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Kurdish voters still undecided on Turkish referendum

The ruling AKP is focusing on nationalism in its referendum campaign. This is risky, because the voices of the Kurds could be decisive. Will the outcome of the referendum be decided in the southeast of the country?

For the seventh time in seven years, Turkish voters are being asked to go to the polls. In the upcoming April referendum, Turks are to decide on a constitutional change that would introduce a presidential system of government. The Grand National Assembly - Turkey's parliament - would thereby lose many of its powers; the president could then govern the country without the consent of parliament and by decree only.

Election results incalculable

Opinion polls indicate that it will be a close result, and as such President Recep Tayyip Erdogan and his Islamic-conservative AKP party are still fighting for every vote.

Ultimately, the Kurdish areas in southeastern Anatolia are likely to be decisive. However, the election process is particularly difficult to foresee because, alongside the AKP, the pro-Kurdish left-wing opposition party HDP is also very popular and is campaigning for "no" in the referendum.

Kurds could tip the scales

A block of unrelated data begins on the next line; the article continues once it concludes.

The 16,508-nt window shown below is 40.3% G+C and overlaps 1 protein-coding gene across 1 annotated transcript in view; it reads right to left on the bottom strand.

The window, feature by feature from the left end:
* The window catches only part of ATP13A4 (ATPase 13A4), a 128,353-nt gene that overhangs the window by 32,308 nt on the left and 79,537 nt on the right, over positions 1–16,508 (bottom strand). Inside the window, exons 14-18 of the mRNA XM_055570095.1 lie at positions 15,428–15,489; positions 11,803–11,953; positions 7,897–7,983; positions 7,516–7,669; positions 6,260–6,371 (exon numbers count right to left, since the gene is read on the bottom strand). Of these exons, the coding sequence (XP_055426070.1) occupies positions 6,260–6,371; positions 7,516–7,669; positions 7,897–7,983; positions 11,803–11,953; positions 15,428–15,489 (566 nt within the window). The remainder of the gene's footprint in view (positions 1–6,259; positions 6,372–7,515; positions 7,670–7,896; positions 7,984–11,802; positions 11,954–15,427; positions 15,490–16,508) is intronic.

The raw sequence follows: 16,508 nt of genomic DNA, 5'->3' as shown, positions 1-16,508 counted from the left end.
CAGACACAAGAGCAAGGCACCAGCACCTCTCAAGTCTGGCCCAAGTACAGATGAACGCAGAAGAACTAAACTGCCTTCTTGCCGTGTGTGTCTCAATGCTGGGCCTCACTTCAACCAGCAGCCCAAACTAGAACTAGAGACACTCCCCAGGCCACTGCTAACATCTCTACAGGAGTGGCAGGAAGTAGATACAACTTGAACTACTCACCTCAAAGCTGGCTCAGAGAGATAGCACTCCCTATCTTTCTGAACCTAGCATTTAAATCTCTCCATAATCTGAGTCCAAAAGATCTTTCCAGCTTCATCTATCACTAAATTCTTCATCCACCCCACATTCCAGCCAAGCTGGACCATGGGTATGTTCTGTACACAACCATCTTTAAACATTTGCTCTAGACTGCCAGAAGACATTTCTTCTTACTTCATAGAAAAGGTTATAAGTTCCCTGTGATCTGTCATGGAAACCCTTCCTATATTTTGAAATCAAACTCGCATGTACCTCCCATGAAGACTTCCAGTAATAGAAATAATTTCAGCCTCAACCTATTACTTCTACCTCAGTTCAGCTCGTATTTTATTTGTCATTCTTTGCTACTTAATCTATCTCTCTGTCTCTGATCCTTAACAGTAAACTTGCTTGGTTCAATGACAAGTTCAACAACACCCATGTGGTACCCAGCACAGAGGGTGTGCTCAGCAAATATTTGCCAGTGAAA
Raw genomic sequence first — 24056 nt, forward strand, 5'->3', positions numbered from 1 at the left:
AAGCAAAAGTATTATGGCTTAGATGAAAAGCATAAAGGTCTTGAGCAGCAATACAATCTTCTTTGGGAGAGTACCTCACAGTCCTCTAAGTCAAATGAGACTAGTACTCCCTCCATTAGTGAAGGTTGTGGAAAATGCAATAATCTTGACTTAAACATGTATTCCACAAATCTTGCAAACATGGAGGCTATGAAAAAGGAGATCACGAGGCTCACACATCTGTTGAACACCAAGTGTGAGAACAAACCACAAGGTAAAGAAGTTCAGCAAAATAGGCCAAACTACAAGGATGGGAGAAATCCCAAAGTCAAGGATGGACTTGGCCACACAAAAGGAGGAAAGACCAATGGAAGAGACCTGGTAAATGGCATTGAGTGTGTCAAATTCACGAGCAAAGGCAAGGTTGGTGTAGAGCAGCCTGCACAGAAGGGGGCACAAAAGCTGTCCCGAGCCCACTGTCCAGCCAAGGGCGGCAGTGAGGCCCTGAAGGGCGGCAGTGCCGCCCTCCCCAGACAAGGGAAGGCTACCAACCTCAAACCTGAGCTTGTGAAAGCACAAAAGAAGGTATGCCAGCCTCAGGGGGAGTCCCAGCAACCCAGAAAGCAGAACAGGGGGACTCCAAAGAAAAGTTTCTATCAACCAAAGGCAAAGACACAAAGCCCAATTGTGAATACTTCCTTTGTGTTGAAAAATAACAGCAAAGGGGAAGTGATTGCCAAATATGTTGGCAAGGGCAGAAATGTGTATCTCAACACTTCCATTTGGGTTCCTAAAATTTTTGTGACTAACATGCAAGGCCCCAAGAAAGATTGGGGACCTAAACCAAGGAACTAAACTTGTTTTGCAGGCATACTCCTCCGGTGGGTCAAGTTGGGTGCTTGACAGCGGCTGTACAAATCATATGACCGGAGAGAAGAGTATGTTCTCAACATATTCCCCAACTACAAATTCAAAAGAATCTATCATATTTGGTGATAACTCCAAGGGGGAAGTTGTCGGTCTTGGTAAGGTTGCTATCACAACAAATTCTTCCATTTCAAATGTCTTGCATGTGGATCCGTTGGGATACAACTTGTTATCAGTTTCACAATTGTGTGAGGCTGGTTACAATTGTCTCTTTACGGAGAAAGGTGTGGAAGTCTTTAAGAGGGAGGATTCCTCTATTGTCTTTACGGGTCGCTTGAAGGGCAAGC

HDP spokesman Osman Baydemir says Kurdish voters are decisive and that they will mostly vote "no" to the proposed change. Memories still run deep of the arrests of HDP deputies, the dismissal of a democratically elected Kurdish mayor, and the bloody fighting in the southeast, he says.

Türkei - Osman Baydemir HDP-Sprecher (Getty Images/AFP/K. Kudryavtsev)

HDP spokesperson Osman Baydemir

The vote, he believes, is far more than just a constitutional change: It is also a referendum on the AKP's anti-Kurdish policy. A "no" could, according to some people, pave the way for peace.

According to a survey conducted by the Center for Political and Social Studies (SAMER) in Diyarbakir, around 57.4 percent of the Kurdish population is leaning toward a "no" vote, while around 25.1 percent tends toward "yes". However, it noted that there were many undecided among both the AKP supporters and HDP supporters.

Vahap Coskun, a legal scholar at Dicle University, says that about 5 percent of AKP supporters are not yet sure which box to tick. "This is a big percentage. Moreover, those who vote for the nationalist MHP, who are still a greater electorate than the Kurds, must be convinced."

AKP relying on nationalism

Despite the crucial role of the Kurds in the referendum, the AKP is not particularly concerned about their votes. In addition, during the referendum campaign, the party is increasingly taking nationalist stances. Vahap Coskun says that the AKP is taking a risk by depending on MHP voters. The current commotion with Europe is a sign, he says, of how much the referendum campaign is aimed at nationalist voters.

SAMER chairman Yuksel Genc stressed that most Kurds would make their decision on the election with a view to President Erdogan. He said 40 percent of the Kurds leaning toward a "no" vote are against a one-man regime. The 27 percent who advocate "yes" justified their choice by simply saying that they like Erdogan, according to Genc.

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